And finally …

Your own stories will teach them the lessons, in the incidental, beautiful way that only stories can do. Let them be wide-eyed and curious and explore a different side of you, themselves, and your relationship with them.

15 Comments

Meg

Thank you Karen, this piece reminds me of a simple, fun way to connect with my kids. I love your suggestions and can’t wait to share with my kids. Thank you x

Reply
Hey Sigmund

Thanks Meg. It’s so often the simplest things that they love isn’t it, and anything that gives them special time with you x

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LaTwana

I so remember asking my mother these questions. Or even being in turned when she talked about the past.

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Hey Sigmund

Same! Even all these years later I still have such clear memories of the stories my parents told me, and how ‘alive’ they were when they told them.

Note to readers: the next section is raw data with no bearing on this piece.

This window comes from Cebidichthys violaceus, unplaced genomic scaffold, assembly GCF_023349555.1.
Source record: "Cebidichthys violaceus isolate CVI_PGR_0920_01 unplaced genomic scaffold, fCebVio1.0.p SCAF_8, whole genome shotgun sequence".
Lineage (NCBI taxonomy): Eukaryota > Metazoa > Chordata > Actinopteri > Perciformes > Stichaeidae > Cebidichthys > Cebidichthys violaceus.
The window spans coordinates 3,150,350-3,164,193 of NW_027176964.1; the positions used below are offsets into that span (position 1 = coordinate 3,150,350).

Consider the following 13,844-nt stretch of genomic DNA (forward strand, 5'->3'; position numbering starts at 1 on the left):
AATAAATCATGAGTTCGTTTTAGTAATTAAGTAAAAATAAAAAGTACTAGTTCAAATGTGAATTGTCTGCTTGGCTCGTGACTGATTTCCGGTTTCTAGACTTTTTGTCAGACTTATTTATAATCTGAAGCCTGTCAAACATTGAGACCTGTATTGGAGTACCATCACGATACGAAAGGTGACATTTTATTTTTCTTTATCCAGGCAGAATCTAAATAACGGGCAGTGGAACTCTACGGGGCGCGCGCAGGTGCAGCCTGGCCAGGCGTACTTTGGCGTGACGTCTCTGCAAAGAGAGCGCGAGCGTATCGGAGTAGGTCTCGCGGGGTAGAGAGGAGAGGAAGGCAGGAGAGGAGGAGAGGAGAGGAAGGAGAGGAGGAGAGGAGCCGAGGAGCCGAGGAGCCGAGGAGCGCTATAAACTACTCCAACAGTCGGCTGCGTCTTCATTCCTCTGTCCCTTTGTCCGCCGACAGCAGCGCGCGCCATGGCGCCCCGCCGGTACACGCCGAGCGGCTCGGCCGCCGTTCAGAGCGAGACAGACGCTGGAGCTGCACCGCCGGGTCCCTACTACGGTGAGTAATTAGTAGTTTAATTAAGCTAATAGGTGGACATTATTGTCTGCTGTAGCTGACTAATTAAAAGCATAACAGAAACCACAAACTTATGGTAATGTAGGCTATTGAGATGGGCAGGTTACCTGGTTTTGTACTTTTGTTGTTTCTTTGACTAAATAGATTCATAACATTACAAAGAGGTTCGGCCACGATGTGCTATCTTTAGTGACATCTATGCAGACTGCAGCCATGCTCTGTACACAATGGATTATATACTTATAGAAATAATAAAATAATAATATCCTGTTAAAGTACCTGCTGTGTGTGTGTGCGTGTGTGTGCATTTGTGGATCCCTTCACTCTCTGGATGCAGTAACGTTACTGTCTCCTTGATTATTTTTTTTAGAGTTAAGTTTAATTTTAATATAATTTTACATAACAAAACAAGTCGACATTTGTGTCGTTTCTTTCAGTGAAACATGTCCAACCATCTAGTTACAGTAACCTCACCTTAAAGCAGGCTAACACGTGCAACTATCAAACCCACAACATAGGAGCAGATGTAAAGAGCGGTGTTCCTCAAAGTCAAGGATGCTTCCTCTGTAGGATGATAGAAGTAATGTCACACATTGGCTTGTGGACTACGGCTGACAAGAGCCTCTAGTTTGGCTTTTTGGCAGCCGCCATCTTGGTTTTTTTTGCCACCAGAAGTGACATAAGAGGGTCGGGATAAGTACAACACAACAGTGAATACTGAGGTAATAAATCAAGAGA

Reply
Jo

Your articles always make me smile. Showing kindness to others is the best medicine for living a happy life. I wish I could bottle your wisdom and then fly around like a fairy in a children’s storybook and sprinkle a little on everyone….

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Mary A

thanks for the great article. It is wonderful to provide these details to your children’s understanding of you. It is even more beneficial for surviving parents to tell these stories about a deceased parent. These details fatten up the children’s memories and provides more threads of connection to their deceased parent. Sadly their time together with their parent who died was cut short so its great to add some memories and details even if they are once removed Another great story is “How we picked your name. “

Reply
Hey Sigmund

Thanks Mary. This is so true and beautifully said. And I love your story idea – ‘How we picked your name’ – another great story for them to hear.

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Sara

These are great ideas for grandparents, aunts, and uncles too! My oldest granddaughter loves to hear stories about when her mom was little. Lovely post.

Reply
Kate

Love this article, so many great ideas to tell your own life story to your children, thank you!

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John